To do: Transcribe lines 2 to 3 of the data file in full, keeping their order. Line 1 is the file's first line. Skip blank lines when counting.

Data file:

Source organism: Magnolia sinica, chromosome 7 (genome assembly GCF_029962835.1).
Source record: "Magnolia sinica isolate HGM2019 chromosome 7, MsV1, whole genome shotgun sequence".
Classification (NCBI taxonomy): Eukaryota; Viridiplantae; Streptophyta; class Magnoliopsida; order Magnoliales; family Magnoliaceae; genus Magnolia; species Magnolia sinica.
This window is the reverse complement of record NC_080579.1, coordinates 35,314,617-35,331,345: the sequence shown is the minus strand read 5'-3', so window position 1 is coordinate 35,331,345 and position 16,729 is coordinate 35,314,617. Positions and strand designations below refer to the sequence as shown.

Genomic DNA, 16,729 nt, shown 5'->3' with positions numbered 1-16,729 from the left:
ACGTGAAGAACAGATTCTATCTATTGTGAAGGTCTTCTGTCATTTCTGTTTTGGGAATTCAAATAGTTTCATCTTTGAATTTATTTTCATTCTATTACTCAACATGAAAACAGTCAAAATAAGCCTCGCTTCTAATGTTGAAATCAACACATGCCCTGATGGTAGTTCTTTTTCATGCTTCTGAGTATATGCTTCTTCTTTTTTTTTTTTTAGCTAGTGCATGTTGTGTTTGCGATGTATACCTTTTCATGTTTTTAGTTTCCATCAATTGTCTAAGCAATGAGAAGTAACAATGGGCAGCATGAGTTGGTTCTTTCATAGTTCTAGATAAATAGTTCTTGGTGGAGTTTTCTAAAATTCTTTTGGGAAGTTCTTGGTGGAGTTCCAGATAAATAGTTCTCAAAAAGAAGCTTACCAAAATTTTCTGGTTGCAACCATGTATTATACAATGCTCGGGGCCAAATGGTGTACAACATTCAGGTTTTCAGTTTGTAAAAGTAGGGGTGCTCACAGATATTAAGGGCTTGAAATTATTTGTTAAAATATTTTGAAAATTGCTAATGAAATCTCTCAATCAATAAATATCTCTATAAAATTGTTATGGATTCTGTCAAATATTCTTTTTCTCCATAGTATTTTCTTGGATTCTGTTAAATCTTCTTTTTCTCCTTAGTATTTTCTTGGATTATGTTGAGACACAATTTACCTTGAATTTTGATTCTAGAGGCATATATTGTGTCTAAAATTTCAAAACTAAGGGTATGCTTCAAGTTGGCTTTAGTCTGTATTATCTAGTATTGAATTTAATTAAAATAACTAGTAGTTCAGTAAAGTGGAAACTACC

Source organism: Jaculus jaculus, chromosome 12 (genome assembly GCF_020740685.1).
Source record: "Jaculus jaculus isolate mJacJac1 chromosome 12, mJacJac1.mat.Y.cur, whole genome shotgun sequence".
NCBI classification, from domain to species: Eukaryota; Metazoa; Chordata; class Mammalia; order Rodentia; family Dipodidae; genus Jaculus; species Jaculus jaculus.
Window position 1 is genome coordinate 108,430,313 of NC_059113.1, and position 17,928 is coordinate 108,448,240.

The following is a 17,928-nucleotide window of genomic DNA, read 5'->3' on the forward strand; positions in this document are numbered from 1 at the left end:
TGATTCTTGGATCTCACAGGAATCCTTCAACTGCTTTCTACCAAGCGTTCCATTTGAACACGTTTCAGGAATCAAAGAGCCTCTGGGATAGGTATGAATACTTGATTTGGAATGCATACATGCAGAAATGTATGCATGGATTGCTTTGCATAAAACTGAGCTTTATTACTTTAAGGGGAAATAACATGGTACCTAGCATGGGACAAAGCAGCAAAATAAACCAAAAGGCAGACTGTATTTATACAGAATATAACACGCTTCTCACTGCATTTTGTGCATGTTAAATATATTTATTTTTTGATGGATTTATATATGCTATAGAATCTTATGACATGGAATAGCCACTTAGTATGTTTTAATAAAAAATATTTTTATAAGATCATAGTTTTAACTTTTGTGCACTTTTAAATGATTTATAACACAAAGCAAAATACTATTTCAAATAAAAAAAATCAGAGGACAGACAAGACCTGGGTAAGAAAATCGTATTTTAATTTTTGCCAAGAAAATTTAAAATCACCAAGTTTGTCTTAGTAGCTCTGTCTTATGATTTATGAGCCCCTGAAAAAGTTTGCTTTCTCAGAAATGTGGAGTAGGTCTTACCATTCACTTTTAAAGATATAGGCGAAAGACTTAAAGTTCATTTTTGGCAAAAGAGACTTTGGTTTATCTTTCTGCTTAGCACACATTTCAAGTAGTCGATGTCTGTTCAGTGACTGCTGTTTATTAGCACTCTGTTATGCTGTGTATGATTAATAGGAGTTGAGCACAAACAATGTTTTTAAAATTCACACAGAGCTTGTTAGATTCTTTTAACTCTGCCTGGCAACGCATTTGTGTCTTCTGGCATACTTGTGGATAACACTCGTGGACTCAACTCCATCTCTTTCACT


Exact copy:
Source record: "Magnolia sinica isolate HGM2019 chromosome 7, MsV1, whole genome shotgun sequence".
Classification (NCBI taxonomy): Eukaryota; Viridiplantae; Streptophyta; class Magnoliopsida; order Magnoliales; family Magnoliaceae; genus Magnolia; species Magnolia sinica.